Dianne says, “When meat is the hero of the dish, it’s so important to choose the best quality you can afford. It’s worthwhile to source free-range, grass-fed beef as the taste is without a doubt superior. The fat or marbling will look slightly more yellow that white, which indicates that the cattle are indeed grass-fed. With South Africa producing some of the best cuts of meat in the world, the choices are endless. Rump, sirloin or beef fillet are fantastic alternatives. Do remember that fillet is extra lean and will require care when cooking to prevent drying out. The outside of the meat needs some serious heat to scorch the sugars and to deliver a gorgeous caramelised crust with a blushingly pink centre. Whooha! (Yes, that is a word)
I’ve kept the measurements for the marinade simple and easy to remember. There’s literally 2 of everything which makes this a super-handy little recipe to keep in your back pocket. I think I’ll call it the 2 x 2 marinade for meat.
As with most things in life, less is usually more, but if you’d like to up the ante, serve with dollops of my homemade Rocket and Basil Pesto. Herby pesto with sweetly charred rib-eye steak and this deal is done. Come on boys, cook the ladies some steak…..
Best Marinated Rib-eye Steak
olive oil, for frying (if you’re not doing the steaks on the braai/barbecue)
2 rib-eye steaks (about 700g in total)
2 tablespoons olive oil
2 tablespoons lemon juice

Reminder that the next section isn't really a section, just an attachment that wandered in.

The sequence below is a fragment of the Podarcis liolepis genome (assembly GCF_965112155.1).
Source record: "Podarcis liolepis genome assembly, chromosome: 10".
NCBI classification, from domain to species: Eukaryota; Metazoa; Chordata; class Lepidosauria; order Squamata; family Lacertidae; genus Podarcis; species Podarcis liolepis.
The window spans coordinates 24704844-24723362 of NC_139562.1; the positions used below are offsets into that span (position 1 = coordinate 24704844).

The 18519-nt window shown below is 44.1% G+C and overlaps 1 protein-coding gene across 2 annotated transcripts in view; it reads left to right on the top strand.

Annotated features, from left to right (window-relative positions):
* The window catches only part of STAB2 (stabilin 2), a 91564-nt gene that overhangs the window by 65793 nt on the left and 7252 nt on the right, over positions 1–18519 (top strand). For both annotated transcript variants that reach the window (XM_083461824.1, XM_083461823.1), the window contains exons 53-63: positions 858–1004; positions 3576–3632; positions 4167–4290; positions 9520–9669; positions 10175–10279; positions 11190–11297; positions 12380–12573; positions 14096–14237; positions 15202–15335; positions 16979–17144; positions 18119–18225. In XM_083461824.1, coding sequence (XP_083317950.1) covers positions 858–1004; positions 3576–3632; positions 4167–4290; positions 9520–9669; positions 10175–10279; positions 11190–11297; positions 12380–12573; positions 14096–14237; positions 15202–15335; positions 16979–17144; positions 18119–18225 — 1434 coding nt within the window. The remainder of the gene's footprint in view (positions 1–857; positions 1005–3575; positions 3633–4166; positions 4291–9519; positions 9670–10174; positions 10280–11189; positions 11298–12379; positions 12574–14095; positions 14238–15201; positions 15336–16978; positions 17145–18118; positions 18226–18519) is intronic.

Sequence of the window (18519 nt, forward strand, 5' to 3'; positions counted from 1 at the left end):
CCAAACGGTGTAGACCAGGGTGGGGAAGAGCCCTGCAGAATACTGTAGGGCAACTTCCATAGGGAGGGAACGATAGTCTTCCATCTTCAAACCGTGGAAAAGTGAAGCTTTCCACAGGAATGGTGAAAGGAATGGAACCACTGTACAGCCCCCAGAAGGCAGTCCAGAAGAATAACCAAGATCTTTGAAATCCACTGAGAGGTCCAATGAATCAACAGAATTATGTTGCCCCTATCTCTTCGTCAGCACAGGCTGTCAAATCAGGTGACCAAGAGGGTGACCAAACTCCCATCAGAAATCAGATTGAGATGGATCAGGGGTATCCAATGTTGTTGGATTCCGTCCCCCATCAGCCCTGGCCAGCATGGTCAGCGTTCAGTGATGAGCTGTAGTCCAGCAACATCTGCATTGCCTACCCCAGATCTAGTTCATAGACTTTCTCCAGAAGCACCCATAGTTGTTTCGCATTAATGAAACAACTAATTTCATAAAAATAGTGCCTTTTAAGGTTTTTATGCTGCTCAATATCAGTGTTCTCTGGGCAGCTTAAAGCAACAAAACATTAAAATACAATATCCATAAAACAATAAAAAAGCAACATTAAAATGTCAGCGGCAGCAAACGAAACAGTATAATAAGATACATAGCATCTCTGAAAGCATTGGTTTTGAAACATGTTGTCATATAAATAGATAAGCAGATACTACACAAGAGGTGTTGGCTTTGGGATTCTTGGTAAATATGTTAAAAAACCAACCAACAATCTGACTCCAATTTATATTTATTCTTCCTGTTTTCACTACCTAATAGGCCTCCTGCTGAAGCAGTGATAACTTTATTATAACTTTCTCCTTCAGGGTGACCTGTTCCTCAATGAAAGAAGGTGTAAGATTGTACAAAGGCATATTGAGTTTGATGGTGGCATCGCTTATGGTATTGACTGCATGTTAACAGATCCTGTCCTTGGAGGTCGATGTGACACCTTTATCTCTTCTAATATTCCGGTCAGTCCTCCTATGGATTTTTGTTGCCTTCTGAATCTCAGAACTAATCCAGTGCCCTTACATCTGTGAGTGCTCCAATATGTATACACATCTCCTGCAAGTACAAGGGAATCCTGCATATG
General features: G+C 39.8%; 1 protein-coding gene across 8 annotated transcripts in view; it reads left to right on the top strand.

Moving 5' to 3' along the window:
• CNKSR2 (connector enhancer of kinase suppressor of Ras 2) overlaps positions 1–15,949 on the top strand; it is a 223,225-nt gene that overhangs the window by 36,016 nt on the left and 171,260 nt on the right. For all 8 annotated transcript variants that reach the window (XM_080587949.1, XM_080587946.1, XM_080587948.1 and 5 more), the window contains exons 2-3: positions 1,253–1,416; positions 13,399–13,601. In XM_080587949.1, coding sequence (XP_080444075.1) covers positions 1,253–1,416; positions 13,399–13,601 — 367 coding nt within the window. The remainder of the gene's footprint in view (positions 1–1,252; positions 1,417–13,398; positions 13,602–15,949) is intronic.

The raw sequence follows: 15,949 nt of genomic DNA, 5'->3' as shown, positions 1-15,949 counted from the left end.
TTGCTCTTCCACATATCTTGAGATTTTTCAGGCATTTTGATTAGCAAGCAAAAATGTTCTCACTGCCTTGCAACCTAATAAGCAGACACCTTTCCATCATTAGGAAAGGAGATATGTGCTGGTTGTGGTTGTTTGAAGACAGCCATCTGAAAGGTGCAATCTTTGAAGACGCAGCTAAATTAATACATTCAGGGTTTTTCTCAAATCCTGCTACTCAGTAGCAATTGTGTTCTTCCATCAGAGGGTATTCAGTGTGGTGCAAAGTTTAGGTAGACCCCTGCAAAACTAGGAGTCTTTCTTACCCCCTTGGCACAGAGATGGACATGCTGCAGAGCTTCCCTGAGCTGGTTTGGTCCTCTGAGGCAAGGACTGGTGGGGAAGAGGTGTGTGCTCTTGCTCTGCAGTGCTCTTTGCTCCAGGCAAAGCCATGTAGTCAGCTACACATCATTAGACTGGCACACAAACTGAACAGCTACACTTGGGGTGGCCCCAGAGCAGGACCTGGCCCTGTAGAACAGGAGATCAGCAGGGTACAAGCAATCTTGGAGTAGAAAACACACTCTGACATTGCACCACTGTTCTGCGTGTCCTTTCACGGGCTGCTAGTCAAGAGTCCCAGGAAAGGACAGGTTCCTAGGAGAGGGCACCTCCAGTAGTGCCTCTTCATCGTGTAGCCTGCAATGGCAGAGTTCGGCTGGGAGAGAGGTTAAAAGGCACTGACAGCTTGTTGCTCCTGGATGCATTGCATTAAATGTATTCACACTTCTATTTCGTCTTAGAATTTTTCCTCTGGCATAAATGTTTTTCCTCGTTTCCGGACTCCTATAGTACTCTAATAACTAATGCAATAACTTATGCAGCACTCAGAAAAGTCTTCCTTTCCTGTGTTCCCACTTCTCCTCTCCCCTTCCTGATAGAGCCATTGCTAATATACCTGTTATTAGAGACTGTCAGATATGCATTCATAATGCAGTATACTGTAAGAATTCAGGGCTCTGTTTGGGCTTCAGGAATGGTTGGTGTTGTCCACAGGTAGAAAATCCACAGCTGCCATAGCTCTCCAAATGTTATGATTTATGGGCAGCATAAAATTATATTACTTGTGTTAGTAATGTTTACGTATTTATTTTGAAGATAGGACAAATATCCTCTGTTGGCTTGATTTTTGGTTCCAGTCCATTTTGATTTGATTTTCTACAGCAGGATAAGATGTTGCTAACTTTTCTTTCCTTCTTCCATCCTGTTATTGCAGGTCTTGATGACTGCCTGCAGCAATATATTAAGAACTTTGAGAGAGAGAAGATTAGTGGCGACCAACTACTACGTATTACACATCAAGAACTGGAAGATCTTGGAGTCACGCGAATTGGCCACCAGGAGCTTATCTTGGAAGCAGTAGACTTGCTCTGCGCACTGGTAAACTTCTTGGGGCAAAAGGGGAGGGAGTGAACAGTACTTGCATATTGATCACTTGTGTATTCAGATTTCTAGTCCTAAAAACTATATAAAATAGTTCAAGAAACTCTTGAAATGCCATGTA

2 tablespoons (reduced salt), soy sauce
2 tablespoons Worcestershire sauce
2 stems rosemary, de-stalked
1 clove garlic, bruised
generous pinch dried red chilli flakes
freshly ground black pepper
Place all the marinade ingredients in a non-metallic dish and mix to combine. Lay the meat in the marinade, coat on one side and turn over. Wrap with cling film and chill overnight or at least 8 hours. I usually turn the meat once to ensure the flavour is absorbed evenly.
Remove the meat from the fridge and bring to room temperature. If you’re pan frying, heat a griddle pan until searingly hot. Drizzle a little olive oil on the meat and season with sea salt. Place the meat in the pan and cook for about 3 – 4 minutes. Turn and cook for an additional 3 minutes or to your liking. Pour the remaining marinade over the meat to deglaze the pan and turn the meat to coat in the sticky pan juices. If you’re doing the meat over the coals, baste the rib-eye with the left-over marinade while on the coals. Cover the meat with foil and rest for a couple of minutes before carving. Serve as is or with pesto and sides.
Michael’s wine recommendation – CLICK HERE
Dianne Bibby is a former fashion designer, turned food enthusiast and avid cook. At 36 she hung up her fashionable hat, tied on her kitchen apron and started on a new culinary journey.
Her kitchen is a creative gathering place where meals are shared with family and friends, celebrating life and nurturing our connectivity. For Dianne food is relational and pivotal to the way in which she expresses love, care and hospitality. Currently she spends most of her time developing recipes and teaching group cooking classes.
Says Dianne, “My food philosophy is relatively uncomplicated with inspiration being drawn from diverse global food trends and seasonal produce. My recipes are not exclusively tied to any particular food preference but rather an exploration of all foods that are vibrant and fresh.”
Dianne hopes that you will be motivated and inspired to try something new, making the time you spend in the kitchen deeply satisfying and rewarding.
She’d love to hear from you – CLICK HERE